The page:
Editor’s note: This article is by Christer Johnson, IBM Global Business Services’ Advanced Analytics Services Leader for North America. A member of Christer’s team, Ryan Hendricks, will participate in a panel “Big Data in the Sports Industry” at the IBM Research Colloquium “Box Office to Front Office: Winning with Big Data” on August 10, 2012. Watch over livestreambeginning at 10 a.m. U.S. Pacific Time.
One of the many things I’ve learned from more than 19 years of using analytics to solve challenging business problems is that the word analytics means different things to different people. So before diving into numbers, I define analytics by the objectives they intend to achieve, and the decisions they intend to improve or accelerate. In that context, analytics falls into three categories: descriptive, predictive, and prescriptive.
Descriptive analytics, also referred to as business intelligence, provide a clear understanding of what has happened in the past, through visualization of key performance metrics or other data in a report or dashboard. Today, the past can be as recent as just a millisecond ago.
The sports world has long been a leader in the use of descriptive analytics to provide fans, coaches, and players with a wide range of statistical reports that help them understand what’s happening on the field — whether a coach wants to improve play, or fans want to win their fantasy league.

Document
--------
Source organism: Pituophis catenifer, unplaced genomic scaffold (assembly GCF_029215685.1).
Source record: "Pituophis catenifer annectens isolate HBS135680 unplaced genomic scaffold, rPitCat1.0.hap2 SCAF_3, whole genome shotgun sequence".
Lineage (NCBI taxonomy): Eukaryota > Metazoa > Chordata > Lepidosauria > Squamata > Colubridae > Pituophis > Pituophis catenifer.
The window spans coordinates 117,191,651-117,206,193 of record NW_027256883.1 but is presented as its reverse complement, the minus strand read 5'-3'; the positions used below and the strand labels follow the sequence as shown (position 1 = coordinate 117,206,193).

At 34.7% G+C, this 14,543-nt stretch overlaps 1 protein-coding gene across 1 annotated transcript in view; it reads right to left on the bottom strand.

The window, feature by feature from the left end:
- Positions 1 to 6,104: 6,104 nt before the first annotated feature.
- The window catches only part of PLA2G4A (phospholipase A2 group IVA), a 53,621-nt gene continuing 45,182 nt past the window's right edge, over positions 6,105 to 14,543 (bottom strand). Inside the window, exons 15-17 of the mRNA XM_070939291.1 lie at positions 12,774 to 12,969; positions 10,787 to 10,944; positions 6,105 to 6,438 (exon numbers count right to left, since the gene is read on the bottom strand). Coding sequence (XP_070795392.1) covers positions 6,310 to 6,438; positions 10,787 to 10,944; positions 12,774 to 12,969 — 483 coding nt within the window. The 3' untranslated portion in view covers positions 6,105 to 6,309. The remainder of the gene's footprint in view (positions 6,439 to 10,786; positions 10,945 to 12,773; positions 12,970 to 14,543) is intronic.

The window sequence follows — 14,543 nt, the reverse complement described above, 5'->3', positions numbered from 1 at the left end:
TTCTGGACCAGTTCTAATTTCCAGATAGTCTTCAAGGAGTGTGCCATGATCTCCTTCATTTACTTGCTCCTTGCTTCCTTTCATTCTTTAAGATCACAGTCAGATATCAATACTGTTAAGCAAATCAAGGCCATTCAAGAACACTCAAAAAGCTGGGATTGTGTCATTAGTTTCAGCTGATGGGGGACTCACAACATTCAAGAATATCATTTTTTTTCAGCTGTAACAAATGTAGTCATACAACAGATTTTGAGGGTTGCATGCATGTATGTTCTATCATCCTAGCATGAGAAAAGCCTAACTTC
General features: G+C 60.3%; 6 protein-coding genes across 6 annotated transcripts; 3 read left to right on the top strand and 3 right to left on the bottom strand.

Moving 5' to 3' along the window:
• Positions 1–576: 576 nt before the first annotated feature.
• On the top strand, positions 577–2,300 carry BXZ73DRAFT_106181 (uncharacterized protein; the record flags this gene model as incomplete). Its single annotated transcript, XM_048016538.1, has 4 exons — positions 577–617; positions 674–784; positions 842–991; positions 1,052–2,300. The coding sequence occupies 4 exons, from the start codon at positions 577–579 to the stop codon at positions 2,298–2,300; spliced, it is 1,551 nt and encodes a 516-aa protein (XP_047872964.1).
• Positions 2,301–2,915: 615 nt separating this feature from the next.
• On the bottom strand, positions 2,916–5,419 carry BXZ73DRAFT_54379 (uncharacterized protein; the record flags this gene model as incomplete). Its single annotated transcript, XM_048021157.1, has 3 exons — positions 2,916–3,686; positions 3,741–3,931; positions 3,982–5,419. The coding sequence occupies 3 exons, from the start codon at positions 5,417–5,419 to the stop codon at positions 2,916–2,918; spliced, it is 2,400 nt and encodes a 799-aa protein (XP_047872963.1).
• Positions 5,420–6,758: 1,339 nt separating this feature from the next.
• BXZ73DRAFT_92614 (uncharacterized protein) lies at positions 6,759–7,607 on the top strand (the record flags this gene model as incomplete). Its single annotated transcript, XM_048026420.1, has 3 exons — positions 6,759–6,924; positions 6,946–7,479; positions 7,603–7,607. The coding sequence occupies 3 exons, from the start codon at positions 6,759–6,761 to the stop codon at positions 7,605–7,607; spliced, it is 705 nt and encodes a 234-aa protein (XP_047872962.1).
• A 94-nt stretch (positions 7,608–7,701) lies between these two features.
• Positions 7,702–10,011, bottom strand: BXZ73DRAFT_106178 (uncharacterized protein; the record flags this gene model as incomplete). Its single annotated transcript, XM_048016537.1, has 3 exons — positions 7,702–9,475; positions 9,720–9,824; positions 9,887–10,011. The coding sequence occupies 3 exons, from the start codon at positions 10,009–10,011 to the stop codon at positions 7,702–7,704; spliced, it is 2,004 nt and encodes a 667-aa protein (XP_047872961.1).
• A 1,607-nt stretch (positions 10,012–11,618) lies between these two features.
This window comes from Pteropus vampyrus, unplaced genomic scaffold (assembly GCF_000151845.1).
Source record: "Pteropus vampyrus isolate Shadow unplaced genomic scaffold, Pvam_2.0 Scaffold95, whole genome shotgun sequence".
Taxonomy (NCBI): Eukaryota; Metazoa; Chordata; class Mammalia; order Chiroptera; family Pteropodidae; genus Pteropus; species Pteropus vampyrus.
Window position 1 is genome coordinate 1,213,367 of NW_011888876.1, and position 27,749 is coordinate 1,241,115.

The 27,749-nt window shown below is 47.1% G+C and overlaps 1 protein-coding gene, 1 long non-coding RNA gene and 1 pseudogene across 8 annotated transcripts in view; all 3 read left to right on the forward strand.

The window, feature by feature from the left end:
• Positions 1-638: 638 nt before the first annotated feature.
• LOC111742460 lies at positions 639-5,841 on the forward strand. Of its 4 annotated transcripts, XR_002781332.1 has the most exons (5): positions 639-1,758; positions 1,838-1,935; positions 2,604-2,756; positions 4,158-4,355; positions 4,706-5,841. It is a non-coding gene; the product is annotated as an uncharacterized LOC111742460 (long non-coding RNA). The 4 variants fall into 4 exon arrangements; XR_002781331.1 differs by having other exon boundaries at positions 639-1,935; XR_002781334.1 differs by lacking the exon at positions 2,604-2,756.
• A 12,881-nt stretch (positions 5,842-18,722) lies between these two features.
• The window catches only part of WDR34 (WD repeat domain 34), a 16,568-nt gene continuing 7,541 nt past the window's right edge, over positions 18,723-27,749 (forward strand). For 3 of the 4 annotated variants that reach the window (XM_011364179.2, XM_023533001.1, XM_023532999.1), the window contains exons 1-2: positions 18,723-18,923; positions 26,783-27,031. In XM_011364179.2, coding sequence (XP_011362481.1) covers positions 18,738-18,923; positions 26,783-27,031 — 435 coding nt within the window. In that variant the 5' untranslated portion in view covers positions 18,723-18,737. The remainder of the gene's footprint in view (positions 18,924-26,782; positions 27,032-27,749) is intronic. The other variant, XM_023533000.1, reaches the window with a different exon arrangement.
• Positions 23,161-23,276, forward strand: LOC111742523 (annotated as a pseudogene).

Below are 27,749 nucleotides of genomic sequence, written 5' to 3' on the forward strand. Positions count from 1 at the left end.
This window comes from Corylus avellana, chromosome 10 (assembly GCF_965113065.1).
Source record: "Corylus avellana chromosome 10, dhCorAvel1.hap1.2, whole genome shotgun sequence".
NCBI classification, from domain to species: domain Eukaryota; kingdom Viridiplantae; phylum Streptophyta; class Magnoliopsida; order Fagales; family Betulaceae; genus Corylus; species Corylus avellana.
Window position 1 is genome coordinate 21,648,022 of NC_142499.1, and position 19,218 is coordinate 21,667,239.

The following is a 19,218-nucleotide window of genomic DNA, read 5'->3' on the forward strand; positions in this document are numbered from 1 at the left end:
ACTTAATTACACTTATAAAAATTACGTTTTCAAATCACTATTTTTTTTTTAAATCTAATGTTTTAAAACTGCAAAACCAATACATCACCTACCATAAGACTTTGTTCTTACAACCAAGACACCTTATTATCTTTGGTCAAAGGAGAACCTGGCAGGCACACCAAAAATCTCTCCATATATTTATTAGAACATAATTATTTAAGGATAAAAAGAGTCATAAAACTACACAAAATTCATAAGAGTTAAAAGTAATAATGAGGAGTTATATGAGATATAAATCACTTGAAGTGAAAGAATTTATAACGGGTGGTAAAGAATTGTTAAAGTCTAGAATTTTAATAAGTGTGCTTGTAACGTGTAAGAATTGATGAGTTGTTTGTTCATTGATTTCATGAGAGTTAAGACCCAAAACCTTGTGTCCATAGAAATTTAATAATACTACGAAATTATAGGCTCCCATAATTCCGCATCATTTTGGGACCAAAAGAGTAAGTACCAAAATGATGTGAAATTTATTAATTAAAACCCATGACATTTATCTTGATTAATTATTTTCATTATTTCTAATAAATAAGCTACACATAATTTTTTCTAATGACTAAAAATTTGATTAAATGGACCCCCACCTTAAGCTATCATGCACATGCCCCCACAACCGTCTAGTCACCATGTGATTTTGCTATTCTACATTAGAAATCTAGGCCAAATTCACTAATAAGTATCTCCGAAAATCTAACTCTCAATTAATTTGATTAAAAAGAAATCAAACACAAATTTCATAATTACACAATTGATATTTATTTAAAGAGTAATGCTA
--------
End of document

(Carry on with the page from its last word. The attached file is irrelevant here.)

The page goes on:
However, with descriptive analytics, fans and coaches alike must rely on their intuition and ability to interpret the data in order to gain any insight on the relationship or correlation between data inputs and data outputs.
That’s where predictive analytics, the second category of analytics, comes into play.
In predictive analytics, the objective is to use advanced mathematical techniques on that past data to understand the underlying relationship between data inputs, outputs and outcomes. Effective predictive models let us quickly understand and estimate outcomes across a wide array of scenarios and conditions. Commonly used for forecasting, simulation, root cause analysis, and data mining, predictive modeling techniques provide insight into complex data that we can’t manually interpret from a report or interactive dashboard.